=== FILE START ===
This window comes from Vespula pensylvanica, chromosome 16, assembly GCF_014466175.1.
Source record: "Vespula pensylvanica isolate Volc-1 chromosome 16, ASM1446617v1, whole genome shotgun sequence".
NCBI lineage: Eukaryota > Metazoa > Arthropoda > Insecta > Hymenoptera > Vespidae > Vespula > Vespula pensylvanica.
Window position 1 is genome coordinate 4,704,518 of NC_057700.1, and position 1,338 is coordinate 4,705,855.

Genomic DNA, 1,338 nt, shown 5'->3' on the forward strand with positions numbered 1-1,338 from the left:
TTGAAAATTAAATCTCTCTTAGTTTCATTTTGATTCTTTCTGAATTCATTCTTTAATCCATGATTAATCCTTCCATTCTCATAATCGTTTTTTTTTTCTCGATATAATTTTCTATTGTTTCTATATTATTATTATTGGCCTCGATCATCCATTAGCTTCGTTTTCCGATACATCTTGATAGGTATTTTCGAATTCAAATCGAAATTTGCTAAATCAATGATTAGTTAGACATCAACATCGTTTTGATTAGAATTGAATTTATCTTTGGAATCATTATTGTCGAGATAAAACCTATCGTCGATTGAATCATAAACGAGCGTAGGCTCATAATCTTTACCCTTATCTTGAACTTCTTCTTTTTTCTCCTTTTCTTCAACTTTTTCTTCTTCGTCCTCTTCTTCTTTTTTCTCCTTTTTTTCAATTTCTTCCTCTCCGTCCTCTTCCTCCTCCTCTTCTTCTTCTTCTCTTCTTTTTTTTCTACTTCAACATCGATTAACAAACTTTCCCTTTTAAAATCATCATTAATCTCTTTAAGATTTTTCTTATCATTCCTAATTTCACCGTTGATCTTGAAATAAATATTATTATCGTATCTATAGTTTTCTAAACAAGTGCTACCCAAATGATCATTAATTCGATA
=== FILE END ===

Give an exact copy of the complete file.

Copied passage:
This window comes from Vespula pensylvanica, chromosome 16, assembly GCF_014466175.1.
Source record: "Vespula pensylvanica isolate Volc-1 chromosome 16, ASM1446617v1, whole genome shotgun sequence".
NCBI lineage: Eukaryota > Metazoa > Arthropoda > Insecta > Hymenoptera > Vespidae > Vespula > Vespula pensylvanica.
Window position 1 is genome coordinate 4,704,518 of NC_057700.1, and position 1,338 is coordinate 4,705,855.

Genomic DNA, 1,338 nt, shown 5'->3' on the forward strand with positions numbered 1-1,338 from the left:
TTGAAAATTAAATCTCTCTTAGTTTCATTTTGATTCTTTCTGAATTCATTCTTTAATCCATGATTAATCCTTCCATTCTCATAATCGTTTTTTTTTTCTCGATATAATTTTCTATTGTTTCTATATTATTATTATTGGCCTCGATCATCCATTAGCTTCGTTTTCCGATACATCTTGATAGGTATTTTCGAATTCAAATCGAAATTTGCTAAATCAATGATTAGTTAGACATCAACATCGTTTTGATTAGAATTGAATTTATCTTTGGAATCATTATTGTCGAGATAAAACCTATCGTCGATTGAATCATAAACGAGCGTAGGCTCATAATCTTTACCCTTATCTTGAACTTCTTCTTTTTTCTCCTTTTCTTCAACTTTTTCTTCTTCGTCCTCTTCTTCTTTTTTCTCCTTTTTTTCAATTTCTTCCTCTCCGTCCTCTTCCTCCTCCTCTTCTTCTTCTTCTCTTCTTTTTTTTCTACTTCAACATCGATTAACAAACTTTCCCTTTTAAAATCATCATTAATCTCTTTAAGATTTTTCTTATCATTCCTAATTTCACCGTTGATCTTGAAATAAATATTATTATCGTATCTATAGTTTTCTAAACAAGTGCTACCCAAATGATCATTAATTCGATA